It could come from Mike Gartner, Bob Carpenter or Bill Smith. An appearance by any of that trio in the starting lineups tonight ought to be good for an emotional point or two as the Washington Capitals and New York Islanders renew their annual rite of spring at Capital Centre.
Gartner and Carpenter braced their injured knees yesterday for a possible appearance tonight in the opening game of the best-of-five Patrick Division semifinal. The final decision in each case will not be made until game time, according to Capitals Coach Bryan Murray.
"It depends on how they feel and if they can play," Murray said. "If they can't play, it's no good to them or us to put them out there."
Should either feel strong enough to play -- and both participated in yesterday's practice at Mount Vernon -- the reaction from the home crowd doubtless would give the Capitals an emotional lift.
Meanwhile, in Hicksville, N.Y., Islanders Coach Al Arbour said that Monday's announcement had been superseded and he would not choose between Smith and Kelly Hrudey as his starting goaltender until this morning. Arbour's change of mind was less of a surprise than the original news that he intended to tip his hand ahead of time.
"I'm not going to announce it until Wednesday ," Arbour said. "That's when I'll tell them. I'm not concerned. I have confidence in both. Either one can do the job."
Since Smith has been the Islanders' main man through the years and has been the key to three straight playoff defeats of Washington, no doubt his presence would have an influence on both teams.
Still, he has been erratic down the stretch this season, and because Hrudey seemed to get a larger share of the work at yesterday's practice, longtime Arbour watchers figured Hrudey would be the man.
If so, it would mean a matchup of goalies who played their junior hockey in Medicine Hat, Alberta, because Washington's nominee is Pete Peeters, 28, who toiled at Medicine Hat a few seasons before Hrudey, 25.
The Capitals indicated no concern over Arbour's choice, and Gaetan Duchesne said, "I don't care which guy it is. If they put Smith in, we just have to beat him. The big thing for us is to be disciplined. If we start screaming at the ref, or if we scream at anybody, it will throw us off our game."
Murray, who figures to do enough screaming for everybody, was careful to say nothing that could be used as a psychological lever by Arbour.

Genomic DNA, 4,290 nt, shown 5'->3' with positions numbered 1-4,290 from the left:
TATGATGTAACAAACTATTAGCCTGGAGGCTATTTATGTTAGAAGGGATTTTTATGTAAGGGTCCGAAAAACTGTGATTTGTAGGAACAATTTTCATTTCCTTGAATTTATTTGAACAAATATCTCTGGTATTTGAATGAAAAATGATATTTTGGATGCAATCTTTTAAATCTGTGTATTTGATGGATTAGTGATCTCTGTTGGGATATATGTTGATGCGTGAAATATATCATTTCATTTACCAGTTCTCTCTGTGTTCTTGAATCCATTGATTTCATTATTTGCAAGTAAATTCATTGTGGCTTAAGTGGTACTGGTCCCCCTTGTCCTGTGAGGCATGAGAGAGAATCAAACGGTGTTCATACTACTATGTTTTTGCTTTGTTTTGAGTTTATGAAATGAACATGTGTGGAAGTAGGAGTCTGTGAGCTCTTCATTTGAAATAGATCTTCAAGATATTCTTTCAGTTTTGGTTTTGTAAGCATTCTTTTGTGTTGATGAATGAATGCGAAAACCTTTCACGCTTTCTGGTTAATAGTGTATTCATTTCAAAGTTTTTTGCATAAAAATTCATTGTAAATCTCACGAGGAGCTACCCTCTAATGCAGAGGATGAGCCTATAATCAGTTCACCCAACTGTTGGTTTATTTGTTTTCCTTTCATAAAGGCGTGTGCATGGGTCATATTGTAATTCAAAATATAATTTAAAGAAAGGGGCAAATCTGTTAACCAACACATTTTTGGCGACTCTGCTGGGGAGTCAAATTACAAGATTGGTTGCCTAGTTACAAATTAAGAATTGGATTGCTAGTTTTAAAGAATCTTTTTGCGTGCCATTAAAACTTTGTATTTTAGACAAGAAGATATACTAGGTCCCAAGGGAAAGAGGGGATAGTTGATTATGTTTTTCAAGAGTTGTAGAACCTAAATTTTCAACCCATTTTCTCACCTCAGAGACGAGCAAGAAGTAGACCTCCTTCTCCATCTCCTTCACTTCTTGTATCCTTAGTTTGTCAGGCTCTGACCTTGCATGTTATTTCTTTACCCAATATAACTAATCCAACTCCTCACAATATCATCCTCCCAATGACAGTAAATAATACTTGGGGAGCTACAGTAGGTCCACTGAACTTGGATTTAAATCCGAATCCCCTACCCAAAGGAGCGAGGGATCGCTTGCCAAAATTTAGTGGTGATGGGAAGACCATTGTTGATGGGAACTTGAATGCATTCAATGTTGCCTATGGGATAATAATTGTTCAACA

"Bill Smith has been very successful against us and on that basis he could be a confidence factor for the Islanders," Murray said. "He's a very competitive person, a battler with experience. He upgrades his play in the playoffs. You have to score on him. He doesn't give you much.
"We have done a lot of preparation for both goaltenders, knowing full well we'll face both at some time during the series."
Murray was hoping the presence of Carpenter and Gartner would work as a stimulus to some marginal players who might find themselves on the bench if either should return Thursday or later.
"I hope the players can see them, realize they're close to coming back, and accept it as an incentive to retaining their own jobs," Murray said. "For us, it's a matter of getting a couple of wins early and knowing they'll come back to make a contribution."
The first game is pivotal, considering the brevity of the series and the Capitals' desire to retain the home-ice advantage they earned by finishing 17 points ahead of the Islanders during the regular season.
"Even with no injuries, it would still be important to get off to a good start," said Larry Murphy, Washington's best defenseman over the last dozen games, with 14 points and a plus-10 rating. "Maybe it means even more now, with the guys we're missing. We want to get right on top of them."
Asked which he considered more significant, the Capitals' success against the Islanders this season or the past playoff results, Capitals right wing-center Dave Christian said, "Maybe we have to think a little about both. We want to remember that we played fairly well against them this year and we want to forget that we haven't beaten them in the playoffs.
"But we don't want to forget completely that we've started out pretty well each year in the playoffs and haven't been able to finish them off. This year we want to finish them."
Carpenter and Gartner appropriately wore gray jerseys yesterday, along with temporary linemate David Jensen, and they were not spared from any drills.
"It's a little sore, but I feel pretty good," said Carpenter, who suffered a hyperextended knee Sunday. "I'll wait and see in the morning. I hope it doesn't swell up."
Gartner said his surgically repaired knee felt "a little better" yesterday than it did Monday, when he skated for the first time since his March 28 operation.
Jensen arrived from Binghamton and looked good enough to play, although a sore wrist kept him out of the Whalers' last seven games. General Manager David Poile was sufficiently impressed that afterward, he returned center Grant Martin to Binghamton. Martin had been called up when center Bengt Gustafsson, who watched practice on crutches, suffered a broken leg.
The Islanders yesterday summoned forwards Alan Kerr and Bob Bassen from their Springfield farm club. With Roger Kortko, Mikko Makela and Mark Hamway out with injuries, either Kerr or Bassen figures to play tonight on a fourth line with Clark Gillies and one of the Islanders' seven defensemen.